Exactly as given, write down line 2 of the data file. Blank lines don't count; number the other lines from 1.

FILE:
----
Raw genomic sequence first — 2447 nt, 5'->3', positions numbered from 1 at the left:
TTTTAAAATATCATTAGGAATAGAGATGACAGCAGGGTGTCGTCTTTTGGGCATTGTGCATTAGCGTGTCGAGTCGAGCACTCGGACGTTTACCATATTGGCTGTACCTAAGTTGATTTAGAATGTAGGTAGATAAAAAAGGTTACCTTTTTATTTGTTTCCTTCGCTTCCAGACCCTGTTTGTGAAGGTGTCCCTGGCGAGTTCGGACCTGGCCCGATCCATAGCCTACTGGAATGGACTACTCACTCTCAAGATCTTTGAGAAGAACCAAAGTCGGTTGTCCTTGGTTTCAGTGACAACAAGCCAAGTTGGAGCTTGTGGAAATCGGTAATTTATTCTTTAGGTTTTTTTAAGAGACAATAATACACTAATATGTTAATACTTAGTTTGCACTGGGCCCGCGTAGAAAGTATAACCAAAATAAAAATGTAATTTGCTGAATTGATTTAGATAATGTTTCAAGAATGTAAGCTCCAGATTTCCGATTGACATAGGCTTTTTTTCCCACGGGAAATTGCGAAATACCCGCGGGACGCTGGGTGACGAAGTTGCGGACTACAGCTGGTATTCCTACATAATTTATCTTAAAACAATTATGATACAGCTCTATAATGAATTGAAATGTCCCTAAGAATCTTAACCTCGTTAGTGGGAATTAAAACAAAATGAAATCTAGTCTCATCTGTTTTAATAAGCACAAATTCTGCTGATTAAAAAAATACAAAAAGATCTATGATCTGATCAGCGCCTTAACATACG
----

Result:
TTTTAAAATATCATTAGGAATAGAGATGACAGCAGGGTGTCGTCTTTTGGGCATTGTGCATTAGCGTGTCGAGTCGAGCACTCGGACGTTTACCATATTGGCTGTACCTAAGTTGATTTAGAATGTAGGTAGATAAAAAAGGTTACCTTTTTATTTGTTTCCTTCGCTTCCAGACCCTGTTTGTGAAGGTGTCCCTGGCGAGTTCGGACCTGGCCCGATCCATAGCCTACTGGAATGGACTACTCACTCTCAAGATCTTTGAGAAGAACCAAAGTCGGTTGTCCTTGGTTTCAGTGACAACAAGCCAAGTTGGAGCTTGTGGAAATCGGTAATTTATTCTTTAGGTTTTTTTAAGAGACAATAATACACTAATATGTTAATACTTAGTTTGCACTGGGCCCGCGTAGAAAGTATAACCAAAATAAAAATGTAATTTGCTGAATTGATTTAGATAATGTTTCAAGAATGTAAGCTCCAGATTTCCGATTGACATAGGCTTTTTTTCCCACGGGAAATTGCGAAATACCCGCGGGACGCTGGGTGACGAAGTTGCGGACTACAGCTGGTATTCCTACATAATTTATCTTAAAACAATTATGATACAGCTCTATAATGAATTGAAATGTCCCTAAGAATCTTAACCTCGTTAGTGGGAATTAAAACAAAATGAAATCTAGTCTCATCTGTTTTAATAAGCACAAATTCTGCTGATTAAAAAAATACAAAAAGATCTATGATCTGATCAGCGCCTTAACATACG